Related In: Results  -  Collection


getmorefigures.php?uid=PMC2172877&req=5

fig7: Analysis of DRG accumulation and axonal transport in second cohort of 3-wk-old KIF5A/KIF5Aflox; Cresynapsin mutant mice. (A) Axonal transport of APP, Rab3, synaptophysin, and KIF5C as assessed by Western blotting of proximal and distal segments 6 h after ligation of sciatic nerves from control and mutant animals; unligated controls are from the contralateral unligated nerve. Nerves from each animal were homogenized, and equal amounts of nerve proteins (∼40 μg/lane) were loaded onto SDS-PAGE gels and analyzed by Western blotting. Data from two pairs of mice from different litters are shown. P, proximal side; D, distal side. (B) Analysis of DRG content of mutant and control animals. Approximately 12 μg of DRG lysate from each animal was loaded into each lane. Note increased NF-H and NF-L levels in the mutant DRGs, whereas protein amounts of APP, Rab3, and synaptophysin were not obviously changed. (C) Summary of data from 12 mutant and 12 littermate control animals from five litters. SYP, synaptophysin. As many antibodies as possible were used for reprobing of each filter, but filter lifetime was inconsistent so not all probes could be used on all animals.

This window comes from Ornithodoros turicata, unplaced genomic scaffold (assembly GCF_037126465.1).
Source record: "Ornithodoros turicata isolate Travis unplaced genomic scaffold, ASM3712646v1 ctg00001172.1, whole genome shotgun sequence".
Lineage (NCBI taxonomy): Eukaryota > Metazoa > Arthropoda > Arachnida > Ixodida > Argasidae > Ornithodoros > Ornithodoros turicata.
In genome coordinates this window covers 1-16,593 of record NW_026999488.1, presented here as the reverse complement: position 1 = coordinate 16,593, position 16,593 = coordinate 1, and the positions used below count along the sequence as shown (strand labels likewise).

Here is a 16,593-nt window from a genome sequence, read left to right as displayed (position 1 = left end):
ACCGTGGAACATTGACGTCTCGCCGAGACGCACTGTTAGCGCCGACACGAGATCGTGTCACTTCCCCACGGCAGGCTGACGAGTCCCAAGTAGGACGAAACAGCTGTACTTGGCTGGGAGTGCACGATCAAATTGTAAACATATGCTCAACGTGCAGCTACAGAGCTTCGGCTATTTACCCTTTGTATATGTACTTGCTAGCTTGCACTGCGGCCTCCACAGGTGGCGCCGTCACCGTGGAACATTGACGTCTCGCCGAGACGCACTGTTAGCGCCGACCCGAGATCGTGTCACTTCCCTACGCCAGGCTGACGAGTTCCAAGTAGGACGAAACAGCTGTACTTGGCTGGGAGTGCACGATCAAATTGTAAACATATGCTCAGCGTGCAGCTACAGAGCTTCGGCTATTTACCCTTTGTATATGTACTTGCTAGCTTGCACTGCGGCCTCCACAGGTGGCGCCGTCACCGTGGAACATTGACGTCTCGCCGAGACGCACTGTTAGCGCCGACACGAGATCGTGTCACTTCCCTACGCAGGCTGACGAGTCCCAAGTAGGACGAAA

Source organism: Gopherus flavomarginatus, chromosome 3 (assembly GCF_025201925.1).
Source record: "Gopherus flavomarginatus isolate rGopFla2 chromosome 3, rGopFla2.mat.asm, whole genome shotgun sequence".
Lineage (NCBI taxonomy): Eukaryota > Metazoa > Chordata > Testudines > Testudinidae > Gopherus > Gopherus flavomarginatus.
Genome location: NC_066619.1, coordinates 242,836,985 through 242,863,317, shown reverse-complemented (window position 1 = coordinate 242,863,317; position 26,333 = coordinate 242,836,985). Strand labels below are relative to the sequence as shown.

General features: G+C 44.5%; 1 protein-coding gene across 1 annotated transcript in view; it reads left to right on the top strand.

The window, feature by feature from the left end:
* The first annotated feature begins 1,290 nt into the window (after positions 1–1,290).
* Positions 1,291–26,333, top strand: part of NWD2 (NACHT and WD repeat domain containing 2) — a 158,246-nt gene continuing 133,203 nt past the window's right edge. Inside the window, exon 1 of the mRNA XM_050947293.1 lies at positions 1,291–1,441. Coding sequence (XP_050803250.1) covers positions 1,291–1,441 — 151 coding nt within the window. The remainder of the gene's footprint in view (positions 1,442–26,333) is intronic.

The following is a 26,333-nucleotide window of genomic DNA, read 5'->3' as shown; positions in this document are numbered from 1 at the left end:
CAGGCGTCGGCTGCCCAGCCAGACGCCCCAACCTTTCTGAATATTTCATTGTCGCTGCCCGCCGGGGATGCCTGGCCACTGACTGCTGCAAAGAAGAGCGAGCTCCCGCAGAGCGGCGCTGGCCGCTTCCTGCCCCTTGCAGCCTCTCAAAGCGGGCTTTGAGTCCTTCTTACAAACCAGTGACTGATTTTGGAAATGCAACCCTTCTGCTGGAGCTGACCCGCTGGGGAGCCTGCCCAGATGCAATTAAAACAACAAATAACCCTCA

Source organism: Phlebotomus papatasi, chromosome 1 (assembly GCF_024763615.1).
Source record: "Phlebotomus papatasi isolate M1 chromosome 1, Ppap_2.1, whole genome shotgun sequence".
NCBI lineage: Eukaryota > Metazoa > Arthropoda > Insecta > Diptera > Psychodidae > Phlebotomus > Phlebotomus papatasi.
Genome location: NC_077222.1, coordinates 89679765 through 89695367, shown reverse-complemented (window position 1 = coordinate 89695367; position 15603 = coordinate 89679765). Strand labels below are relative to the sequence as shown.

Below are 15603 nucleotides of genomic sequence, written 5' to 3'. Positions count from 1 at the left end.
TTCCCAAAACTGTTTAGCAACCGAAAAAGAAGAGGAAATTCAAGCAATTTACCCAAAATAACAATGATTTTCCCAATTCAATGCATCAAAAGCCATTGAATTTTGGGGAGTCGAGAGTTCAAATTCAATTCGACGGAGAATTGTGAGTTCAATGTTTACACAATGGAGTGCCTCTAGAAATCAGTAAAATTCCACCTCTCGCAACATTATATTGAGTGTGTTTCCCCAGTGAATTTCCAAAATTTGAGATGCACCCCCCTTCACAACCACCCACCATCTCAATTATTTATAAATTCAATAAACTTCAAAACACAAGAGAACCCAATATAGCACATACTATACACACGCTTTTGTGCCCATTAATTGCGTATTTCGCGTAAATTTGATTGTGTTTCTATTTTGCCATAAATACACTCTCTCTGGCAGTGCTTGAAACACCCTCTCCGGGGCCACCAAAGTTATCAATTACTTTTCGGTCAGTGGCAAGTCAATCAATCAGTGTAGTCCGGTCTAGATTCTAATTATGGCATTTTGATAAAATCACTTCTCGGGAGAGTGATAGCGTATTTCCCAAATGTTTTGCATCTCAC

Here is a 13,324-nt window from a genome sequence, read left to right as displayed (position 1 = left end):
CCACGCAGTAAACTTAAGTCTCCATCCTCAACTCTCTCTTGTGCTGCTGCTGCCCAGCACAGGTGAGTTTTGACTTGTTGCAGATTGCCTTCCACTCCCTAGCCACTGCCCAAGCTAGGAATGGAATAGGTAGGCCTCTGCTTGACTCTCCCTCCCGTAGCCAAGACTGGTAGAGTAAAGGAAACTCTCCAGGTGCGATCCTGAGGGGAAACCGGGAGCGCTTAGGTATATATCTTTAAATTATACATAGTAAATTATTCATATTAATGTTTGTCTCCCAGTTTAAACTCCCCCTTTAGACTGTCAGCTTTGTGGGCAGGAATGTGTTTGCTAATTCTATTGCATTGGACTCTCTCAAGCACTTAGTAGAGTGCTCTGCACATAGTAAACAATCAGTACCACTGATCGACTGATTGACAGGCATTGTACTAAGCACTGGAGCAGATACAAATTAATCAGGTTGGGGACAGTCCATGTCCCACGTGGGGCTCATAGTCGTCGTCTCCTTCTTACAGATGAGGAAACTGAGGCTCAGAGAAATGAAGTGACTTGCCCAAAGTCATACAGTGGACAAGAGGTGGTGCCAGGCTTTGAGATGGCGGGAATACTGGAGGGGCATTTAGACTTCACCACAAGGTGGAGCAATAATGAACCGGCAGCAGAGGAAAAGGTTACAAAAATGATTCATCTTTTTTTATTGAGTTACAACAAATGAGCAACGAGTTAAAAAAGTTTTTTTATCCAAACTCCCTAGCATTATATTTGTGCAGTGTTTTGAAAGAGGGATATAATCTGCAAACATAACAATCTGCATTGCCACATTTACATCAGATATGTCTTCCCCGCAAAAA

Mentions: To test further whether KIF5A mutants have a specific defect in slow axonal transport of NFs, we bred a second cohort of 12 3-wk-old KIF5A/KIF5Aflox; Cresynapsin animals and 12 3-wk-old matched littermate control animals from five different litters. We used these animals to assess the integrity of several fast anterograde transport pathways (APP, Rab3, synaptophysin, and KIF5C), using a combination of protein accumulation in sensory neuron cell bodies in DRGs and sciatic nerve ligation experiments (Kamal et al., 2000). Although the small size and fragility of the KIF5A animals and the technical difficulty in performing nerve ligations on them severely limited the sample amounts available, sufficient protein from sciatic nerve ligations of individual animals was obtained to load single lanes on gels and probe these multiple times with different antibodies (some of these filters could not be used for the full antibody set, yielding a reduced n; Fig. 7 C). As before, we observed significantly reduced KIF5A protein levels in all of the mutant DRGs compared with controls (Fig. 7), whereas the axonal transport profile of APP, Rab3, synaptophysin, and KIF5C was indistinguishable from that of their control littermates. 10 out of 12 KIF5A-deficient mice exhibited striking NF protein accumulation in the DRGs, whereas no significant changes in the protein levels of APP, Rab3, and synaptophysin were observed. Interestingly, KIF5C protein amount was slightly decreased in the mutant DRGs, although its abundance in the sciatic nerve and its transport behavior were comparable in the mutant and the control. Although further work will be necessary to understand the origin of KIF5C reductions in the DRG, one obvious possibility is that KIF5C may carry out functions that are redundant with those of KIF5A, such that when less KIF5A is available for transport, more KIF5C is used to compensate for the reduced function of KIF5A. Alternatively, KIF5C may form heterodimers with KIF5A (Kanai et al., 2000), and thus the amount of KIF5C may be decreased when its binding partner is reduced.